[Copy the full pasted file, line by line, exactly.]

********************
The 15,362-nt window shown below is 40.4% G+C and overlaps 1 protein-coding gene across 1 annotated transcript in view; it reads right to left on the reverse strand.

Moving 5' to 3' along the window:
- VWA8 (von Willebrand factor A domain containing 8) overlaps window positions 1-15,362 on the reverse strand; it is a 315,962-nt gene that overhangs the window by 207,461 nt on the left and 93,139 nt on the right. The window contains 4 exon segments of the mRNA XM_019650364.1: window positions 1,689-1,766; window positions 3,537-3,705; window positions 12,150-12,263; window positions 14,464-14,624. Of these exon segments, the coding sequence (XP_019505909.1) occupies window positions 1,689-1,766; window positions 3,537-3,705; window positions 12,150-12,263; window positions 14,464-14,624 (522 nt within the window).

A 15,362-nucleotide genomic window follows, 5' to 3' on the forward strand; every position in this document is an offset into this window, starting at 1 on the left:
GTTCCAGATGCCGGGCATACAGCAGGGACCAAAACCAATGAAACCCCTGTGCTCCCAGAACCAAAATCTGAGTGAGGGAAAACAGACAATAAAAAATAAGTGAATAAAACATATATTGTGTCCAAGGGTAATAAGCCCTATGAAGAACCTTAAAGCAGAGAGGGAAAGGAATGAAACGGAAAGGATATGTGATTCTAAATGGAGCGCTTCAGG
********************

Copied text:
The 15,362-nt window shown below is 40.4% G+C and overlaps 1 protein-coding gene across 1 annotated transcript in view; it reads right to left on the reverse strand.

Moving 5' to 3' along the window:
- VWA8 (von Willebrand factor A domain containing 8) overlaps window positions 1-15,362 on the reverse strand; it is a 315,962-nt gene that overhangs the window by 207,461 nt on the left and 93,139 nt on the right. The window contains 4 exon segments of the mRNA XM_019650364.1: window positions 1,689-1,766; window positions 3,537-3,705; window positions 12,150-12,263; window positions 14,464-14,624. Of these exon segments, the coding sequence (XP_019505909.1) occupies window positions 1,689-1,766; window positions 3,537-3,705; window positions 12,150-12,263; window positions 14,464-14,624 (522 nt within the window).

A 15,362-nucleotide genomic window follows, 5' to 3' on the forward strand; every position in this document is an offset into this window, starting at 1 on the left:
GTTCCAGATGCCGGGCATACAGCAGGGACCAAAACCAATGAAACCCCTGTGCTCCCAGAACCAAAATCTGAGTGAGGGAAAACAGACAATAAAAAATAAGTGAATAAAACATATATTGTGTCCAAGGGTAATAAGCCCTATGAAGAACCTTAAAGCAGAGAGGGAAAGGAATGAAACGGAAAGGATATGTGATTCTAAATGGAGCGCTTCAGG